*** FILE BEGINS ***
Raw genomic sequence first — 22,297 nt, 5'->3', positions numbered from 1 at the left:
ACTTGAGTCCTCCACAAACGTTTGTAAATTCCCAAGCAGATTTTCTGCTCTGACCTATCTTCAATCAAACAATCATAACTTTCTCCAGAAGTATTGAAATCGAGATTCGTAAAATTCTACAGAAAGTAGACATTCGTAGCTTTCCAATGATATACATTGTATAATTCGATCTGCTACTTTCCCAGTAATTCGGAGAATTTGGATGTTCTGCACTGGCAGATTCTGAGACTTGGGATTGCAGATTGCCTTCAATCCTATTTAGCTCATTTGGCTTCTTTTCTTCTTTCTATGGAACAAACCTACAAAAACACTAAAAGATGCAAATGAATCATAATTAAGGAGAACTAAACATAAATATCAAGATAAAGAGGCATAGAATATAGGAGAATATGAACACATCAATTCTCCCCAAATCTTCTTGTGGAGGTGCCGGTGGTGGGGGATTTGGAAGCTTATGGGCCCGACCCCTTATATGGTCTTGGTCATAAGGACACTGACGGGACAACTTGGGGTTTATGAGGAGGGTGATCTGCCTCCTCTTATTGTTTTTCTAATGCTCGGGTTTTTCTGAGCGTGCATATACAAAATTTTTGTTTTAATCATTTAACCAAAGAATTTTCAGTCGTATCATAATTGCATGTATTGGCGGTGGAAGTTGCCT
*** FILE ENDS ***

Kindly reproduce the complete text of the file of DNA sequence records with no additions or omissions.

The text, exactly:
Raw genomic sequence first — 22,297 nt, 5'->3', positions numbered from 1 at the left:
ACTTGAGTCCTCCACAAACGTTTGTAAATTCCCAAGCAGATTTTCTGCTCTGACCTATCTTCAATCAAACAATCATAACTTTCTCCAGAAGTATTGAAATCGAGATTCGTAAAATTCTACAGAAAGTAGACATTCGTAGCTTTCCAATGATATACATTGTATAATTCGATCTGCTACTTTCCCAGTAATTCGGAGAATTTGGATGTTCTGCACTGGCAGATTCTGAGACTTGGGATTGCAGATTGCCTTCAATCCTATTTAGCTCATTTGGCTTCTTTTCTTCTTTCTATGGAACAAACCTACAAAAACACTAAAAGATGCAAATGAATCATAATTAAGGAGAACTAAACATAAATATCAAGATAAAGAGGCATAGAATATAGGAGAATATGAACACATCAATTCTCCCCAAATCTTCTTGTGGAGGTGCCGGTGGTGGGGGATTTGGAAGCTTATGGGCCCGACCCCTTATATGGTCTTGGTCATAAGGACACTGACGGGACAACTTGGGGTTTATGAGGAGGGTGATCTGCCTCCTCTTATTGTTTTTCTAATGCTCGGGTTTTTCTGAGCGTGCATATACAAAATTTTTGTTTTAATCATTTAACCAAAGAATTTTCAGTCGTATCATAATTGCATGTATTGGCGGTGGAAGTTGCCT